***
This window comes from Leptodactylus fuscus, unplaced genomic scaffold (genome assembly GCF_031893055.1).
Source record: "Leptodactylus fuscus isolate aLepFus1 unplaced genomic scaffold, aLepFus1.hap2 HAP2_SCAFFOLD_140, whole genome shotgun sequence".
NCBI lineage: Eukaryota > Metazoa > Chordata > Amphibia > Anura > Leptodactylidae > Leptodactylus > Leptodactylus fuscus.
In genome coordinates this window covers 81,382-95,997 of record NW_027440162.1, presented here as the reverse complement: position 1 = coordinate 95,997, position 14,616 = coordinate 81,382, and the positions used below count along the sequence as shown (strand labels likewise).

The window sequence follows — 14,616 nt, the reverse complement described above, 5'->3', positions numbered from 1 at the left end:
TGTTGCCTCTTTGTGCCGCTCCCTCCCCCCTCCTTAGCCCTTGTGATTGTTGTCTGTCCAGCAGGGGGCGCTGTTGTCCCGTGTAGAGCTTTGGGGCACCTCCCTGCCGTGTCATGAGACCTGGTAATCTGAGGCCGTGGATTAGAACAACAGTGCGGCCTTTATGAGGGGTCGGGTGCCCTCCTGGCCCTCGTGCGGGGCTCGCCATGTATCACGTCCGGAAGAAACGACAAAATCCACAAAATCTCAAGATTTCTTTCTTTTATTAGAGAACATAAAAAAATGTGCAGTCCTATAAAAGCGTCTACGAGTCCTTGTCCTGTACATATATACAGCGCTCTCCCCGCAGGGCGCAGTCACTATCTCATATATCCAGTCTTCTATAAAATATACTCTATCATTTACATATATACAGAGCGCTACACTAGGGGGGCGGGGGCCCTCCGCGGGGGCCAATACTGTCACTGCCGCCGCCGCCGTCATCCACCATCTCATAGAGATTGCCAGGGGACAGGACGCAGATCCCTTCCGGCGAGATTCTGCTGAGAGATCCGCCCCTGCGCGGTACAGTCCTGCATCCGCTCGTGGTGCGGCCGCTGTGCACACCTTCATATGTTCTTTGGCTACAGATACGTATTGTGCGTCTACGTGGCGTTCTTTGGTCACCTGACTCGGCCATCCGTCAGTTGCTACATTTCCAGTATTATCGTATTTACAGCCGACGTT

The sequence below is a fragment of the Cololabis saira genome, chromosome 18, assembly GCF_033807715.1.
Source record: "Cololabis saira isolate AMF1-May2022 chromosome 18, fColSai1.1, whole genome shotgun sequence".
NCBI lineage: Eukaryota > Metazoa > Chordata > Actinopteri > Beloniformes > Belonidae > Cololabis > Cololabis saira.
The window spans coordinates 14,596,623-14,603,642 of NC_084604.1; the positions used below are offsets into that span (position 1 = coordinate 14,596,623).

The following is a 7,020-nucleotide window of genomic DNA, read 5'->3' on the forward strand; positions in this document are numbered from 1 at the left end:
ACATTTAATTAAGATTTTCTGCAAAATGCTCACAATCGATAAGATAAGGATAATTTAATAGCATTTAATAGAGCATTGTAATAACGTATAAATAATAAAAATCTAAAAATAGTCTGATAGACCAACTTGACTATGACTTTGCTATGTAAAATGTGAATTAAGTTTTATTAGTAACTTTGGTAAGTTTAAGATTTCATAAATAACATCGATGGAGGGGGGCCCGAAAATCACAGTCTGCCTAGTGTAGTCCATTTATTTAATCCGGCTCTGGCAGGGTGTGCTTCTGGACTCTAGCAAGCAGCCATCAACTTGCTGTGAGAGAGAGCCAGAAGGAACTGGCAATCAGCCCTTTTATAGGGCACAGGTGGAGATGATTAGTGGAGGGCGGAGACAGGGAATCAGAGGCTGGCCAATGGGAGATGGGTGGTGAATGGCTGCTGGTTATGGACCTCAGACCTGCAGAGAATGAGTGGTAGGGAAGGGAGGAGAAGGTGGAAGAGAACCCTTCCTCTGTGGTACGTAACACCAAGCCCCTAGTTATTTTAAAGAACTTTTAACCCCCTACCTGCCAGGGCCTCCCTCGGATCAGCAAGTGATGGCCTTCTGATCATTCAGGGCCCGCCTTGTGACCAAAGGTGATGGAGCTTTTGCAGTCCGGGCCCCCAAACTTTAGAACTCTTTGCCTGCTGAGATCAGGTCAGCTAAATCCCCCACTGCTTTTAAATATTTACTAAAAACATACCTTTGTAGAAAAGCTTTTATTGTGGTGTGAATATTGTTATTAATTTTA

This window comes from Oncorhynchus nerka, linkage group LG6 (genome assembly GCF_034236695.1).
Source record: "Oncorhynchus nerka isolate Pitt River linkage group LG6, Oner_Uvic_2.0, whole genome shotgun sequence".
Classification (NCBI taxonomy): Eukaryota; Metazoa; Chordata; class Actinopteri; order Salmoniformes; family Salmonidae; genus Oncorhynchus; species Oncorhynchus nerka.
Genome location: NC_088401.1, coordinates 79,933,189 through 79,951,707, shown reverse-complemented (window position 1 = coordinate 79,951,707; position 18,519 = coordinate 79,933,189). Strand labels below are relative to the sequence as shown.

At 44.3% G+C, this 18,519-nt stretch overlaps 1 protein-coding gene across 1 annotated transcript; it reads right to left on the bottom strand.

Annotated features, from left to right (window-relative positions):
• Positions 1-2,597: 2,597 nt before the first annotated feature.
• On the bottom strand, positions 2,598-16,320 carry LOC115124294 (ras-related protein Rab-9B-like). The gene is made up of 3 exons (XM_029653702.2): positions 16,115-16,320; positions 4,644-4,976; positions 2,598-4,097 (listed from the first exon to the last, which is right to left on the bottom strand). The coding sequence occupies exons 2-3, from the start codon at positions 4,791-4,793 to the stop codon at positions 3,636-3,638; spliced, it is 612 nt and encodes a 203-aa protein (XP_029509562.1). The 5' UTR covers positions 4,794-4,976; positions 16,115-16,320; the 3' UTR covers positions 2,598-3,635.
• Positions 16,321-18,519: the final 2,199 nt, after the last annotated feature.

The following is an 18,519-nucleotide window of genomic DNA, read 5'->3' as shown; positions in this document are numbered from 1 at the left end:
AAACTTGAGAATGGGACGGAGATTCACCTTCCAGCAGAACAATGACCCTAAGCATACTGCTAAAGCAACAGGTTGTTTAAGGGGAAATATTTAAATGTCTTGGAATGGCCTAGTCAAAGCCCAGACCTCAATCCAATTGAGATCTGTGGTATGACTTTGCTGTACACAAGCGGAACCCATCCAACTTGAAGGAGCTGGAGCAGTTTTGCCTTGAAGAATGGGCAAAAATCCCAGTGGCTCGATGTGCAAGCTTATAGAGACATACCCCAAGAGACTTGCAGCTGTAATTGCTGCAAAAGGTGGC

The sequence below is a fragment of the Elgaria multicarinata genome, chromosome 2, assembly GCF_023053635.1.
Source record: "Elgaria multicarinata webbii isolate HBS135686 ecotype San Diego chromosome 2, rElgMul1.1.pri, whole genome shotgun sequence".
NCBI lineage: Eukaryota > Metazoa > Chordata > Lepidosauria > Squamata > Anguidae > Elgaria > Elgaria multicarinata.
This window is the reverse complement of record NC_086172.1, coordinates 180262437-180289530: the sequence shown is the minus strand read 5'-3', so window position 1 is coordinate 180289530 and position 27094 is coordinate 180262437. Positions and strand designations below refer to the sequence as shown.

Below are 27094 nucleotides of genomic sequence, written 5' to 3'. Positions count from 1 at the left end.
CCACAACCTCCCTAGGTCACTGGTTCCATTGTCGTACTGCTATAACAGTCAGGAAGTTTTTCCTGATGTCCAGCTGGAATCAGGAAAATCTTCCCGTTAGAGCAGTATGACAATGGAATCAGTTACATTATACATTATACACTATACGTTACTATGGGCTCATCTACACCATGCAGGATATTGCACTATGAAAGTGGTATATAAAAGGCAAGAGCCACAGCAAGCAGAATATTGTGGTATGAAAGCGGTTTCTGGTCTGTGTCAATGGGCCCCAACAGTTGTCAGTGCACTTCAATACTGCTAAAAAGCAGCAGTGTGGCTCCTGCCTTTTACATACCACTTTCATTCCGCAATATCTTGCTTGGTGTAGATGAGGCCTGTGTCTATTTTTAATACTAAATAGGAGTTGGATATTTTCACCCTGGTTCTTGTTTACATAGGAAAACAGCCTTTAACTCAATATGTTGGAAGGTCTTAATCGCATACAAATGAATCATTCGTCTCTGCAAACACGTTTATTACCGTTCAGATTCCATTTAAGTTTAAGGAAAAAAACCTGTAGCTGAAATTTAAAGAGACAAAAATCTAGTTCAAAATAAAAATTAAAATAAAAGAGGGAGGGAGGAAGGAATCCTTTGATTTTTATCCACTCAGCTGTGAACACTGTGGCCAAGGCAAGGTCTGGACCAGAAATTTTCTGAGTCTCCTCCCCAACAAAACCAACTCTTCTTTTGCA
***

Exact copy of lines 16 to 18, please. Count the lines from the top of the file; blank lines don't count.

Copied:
Genome location: NC_088401.1, coordinates 79,933,189 through 79,951,707, shown reverse-complemented (window position 1 = coordinate 79,951,707; position 18,519 = coordinate 79,933,189). Strand labels below are relative to the sequence as shown.

At 44.3% G+C, this 18,519-nt stretch overlaps 1 protein-coding gene across 1 annotated transcript; it reads right to left on the bottom strand.

Annotated features, from left to right (window-relative positions):